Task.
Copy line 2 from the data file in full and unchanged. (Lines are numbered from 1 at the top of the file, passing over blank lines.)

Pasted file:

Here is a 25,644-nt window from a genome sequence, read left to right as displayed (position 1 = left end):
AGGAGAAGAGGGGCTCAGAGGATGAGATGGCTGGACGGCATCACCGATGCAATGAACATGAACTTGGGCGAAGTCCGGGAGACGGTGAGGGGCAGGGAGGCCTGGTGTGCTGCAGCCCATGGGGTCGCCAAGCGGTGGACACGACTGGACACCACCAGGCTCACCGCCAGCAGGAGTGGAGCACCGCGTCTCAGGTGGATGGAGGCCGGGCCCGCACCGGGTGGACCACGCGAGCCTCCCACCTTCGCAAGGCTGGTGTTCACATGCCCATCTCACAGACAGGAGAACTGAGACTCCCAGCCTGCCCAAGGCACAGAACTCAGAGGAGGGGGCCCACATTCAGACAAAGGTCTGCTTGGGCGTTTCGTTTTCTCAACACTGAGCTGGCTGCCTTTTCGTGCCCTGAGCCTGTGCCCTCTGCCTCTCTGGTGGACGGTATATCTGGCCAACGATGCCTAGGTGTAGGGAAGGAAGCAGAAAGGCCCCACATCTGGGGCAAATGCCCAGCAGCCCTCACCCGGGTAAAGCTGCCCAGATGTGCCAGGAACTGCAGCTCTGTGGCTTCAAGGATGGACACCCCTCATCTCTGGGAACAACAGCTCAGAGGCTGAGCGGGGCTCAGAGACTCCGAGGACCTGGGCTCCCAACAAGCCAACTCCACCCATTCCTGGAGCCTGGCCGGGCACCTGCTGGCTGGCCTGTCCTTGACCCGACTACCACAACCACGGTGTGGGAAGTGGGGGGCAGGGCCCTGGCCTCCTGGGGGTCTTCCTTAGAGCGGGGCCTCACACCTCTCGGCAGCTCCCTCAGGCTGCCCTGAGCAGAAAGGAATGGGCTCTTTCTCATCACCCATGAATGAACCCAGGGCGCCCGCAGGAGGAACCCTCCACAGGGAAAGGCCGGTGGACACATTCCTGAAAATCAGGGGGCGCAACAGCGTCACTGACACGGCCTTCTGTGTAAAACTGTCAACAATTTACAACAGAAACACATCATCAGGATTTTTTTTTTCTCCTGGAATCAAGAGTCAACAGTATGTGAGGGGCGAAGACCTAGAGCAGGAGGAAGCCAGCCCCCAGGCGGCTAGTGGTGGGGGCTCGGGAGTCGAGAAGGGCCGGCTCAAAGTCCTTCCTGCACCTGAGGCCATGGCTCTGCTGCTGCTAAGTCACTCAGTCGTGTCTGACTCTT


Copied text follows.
AGGAGAAGAGGGGCTCAGAGGATGAGATGGCTGGACGGCATCACCGATGCAATGAACATGAACTTGGGCGAAGTCCGGGAGACGGTGAGGGGCAGGGAGGCCTGGTGTGCTGCAGCCCATGGGGTCGCCAAGCGGTGGACACGACTGGACACCACCAGGCTCACCGCCAGCAGGAGTGGAGCACCGCGTCTCAGGTGGATGGAGGCCGGGCCCGCACCGGGTGGACCACGCGAGCCTCCCACCTTCGCAAGGCTGGTGTTCACATGCCCATCTCACAGACAGGAGAACTGAGACTCCCAGCCTGCCCAAGGCACAGAACTCAGAGGAGGGGGCCCACATTCAGACAAAGGTCTGCTTGGGCGTTTCGTTTTCTCAACACTGAGCTGGCTGCCTTTTCGTGCCCTGAGCCTGTGCCCTCTGCCTCTCTGGTGGACGGTATATCTGGCCAACGATGCCTAGGTGTAGGGAAGGAAGCAGAAAGGCCCCACATCTGGGGCAAATGCCCAGCAGCCCTCACCCGGGTAAAGCTGCCCAGATGTGCCAGGAACTGCAGCTCTGTGGCTTCAAGGATGGACACCCCTCATCTCTGGGAACAACAGCTCAGAGGCTGAGCGGGGCTCAGAGACTCCGAGGACCTGGGCTCCCAACAAGCCAACTCCACCCATTCCTGGAGCCTGGCCGGGCACCTGCTGGCTGGCCTGTCCTTGACCCGACTACCACAACCACGGTGTGGGAAGTGGGGGGCAGGGCCCTGGCCTCCTGGGGGTCTTCCTTAGAGCGGGGCCTCACACCTCTCGGCAGCTCCCTCAGGCTGCCCTGAGCAGAAAGGAATGGGCTCTTTCTCATCACCCATGAATGAACCCAGGGCGCCCGCAGGAGGAACCCTCCACAGGGAAAGGCCGGTGGACACATTCCTGAAAATCAGGGGGCGCAACAGCGTCACTGACACGGCCTTCTGTGTAAAACTGTCAACAATTTACAACAGAAACACATCATCAGGATTTTTTTTTTCTCCTGGAATCAAGAGTCAACAGTATGTGAGGGGCGAAGACCTAGAGCAGGAGGAAGCCAGCCCCCAGGCGGCTAGTGGTGGGGGCTCGGGAGTCGAGAAGGGCCGGCTCAAAGTCCTTCCTGCACCTGAGGCCATGGCTCTGCTGCTGCTAAGTCACTCAGTCGTGTCTGACTCTT